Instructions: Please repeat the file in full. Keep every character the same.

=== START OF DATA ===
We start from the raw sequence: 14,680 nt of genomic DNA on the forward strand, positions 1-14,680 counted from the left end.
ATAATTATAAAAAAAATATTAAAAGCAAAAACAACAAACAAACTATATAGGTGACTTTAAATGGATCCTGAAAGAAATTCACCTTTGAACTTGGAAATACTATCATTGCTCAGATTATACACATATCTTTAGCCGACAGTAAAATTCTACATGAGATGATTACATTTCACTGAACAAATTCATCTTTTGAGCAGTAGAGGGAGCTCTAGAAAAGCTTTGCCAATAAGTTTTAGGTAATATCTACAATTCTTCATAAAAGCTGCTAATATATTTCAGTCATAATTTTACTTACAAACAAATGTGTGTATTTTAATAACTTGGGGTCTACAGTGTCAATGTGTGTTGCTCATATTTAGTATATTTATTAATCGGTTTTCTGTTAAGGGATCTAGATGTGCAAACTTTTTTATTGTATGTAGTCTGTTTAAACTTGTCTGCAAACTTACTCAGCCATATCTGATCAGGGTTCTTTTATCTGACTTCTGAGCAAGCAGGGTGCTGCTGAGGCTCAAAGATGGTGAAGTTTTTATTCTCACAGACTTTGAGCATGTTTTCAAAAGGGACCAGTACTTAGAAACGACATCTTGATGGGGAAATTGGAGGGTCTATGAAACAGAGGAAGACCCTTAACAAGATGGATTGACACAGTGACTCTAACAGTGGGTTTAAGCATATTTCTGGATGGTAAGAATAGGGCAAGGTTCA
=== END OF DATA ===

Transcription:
We start from the raw sequence: 14,680 nt of genomic DNA on the forward strand, positions 1-14,680 counted from the left end.
ATAATTATAAAAAAAATATTAAAAGCAAAAACAACAAACAAACTATATAGGTGACTTTAAATGGATCCTGAAAGAAATTCACCTTTGAACTTGGAAATACTATCATTGCTCAGATTATACACATATCTTTAGCCGACAGTAAAATTCTACATGAGATGATTACATTTCACTGAACAAATTCATCTTTTGAGCAGTAGAGGGAGCTCTAGAAAAGCTTTGCCAATAAGTTTTAGGTAATATCTACAATTCTTCATAAAAGCTGCTAATATATTTCAGTCATAATTTTACTTACAAACAAATGTGTGTATTTTAATAACTTGGGGTCTACAGTGTCAATGTGTGTTGCTCATATTTAGTATATTTATTAATCGGTTTTCTGTTAAGGGATCTAGATGTGCAAACTTTTTTATTGTATGTAGTCTGTTTAAACTTGTCTGCAAACTTACTCAGCCATATCTGATCAGGGTTCTTTTATCTGACTTCTGAGCAAGCAGGGTGCTGCTGAGGCTCAAAGATGGTGAAGTTTTTATTCTCACAGACTTTGAGCATGTTTTCAAAAGGGACCAGTACTTAGAAACGACATCTTGATGGGGAAATTGGAGGGTCTATGAAACAGAGGAAGACCCTTAACAAGATGGATTGACACAGTGACTCTAACAGTGGGTTTAAGCATATTTCTGGATGGTAAGAATAGGGCAAGGTTCA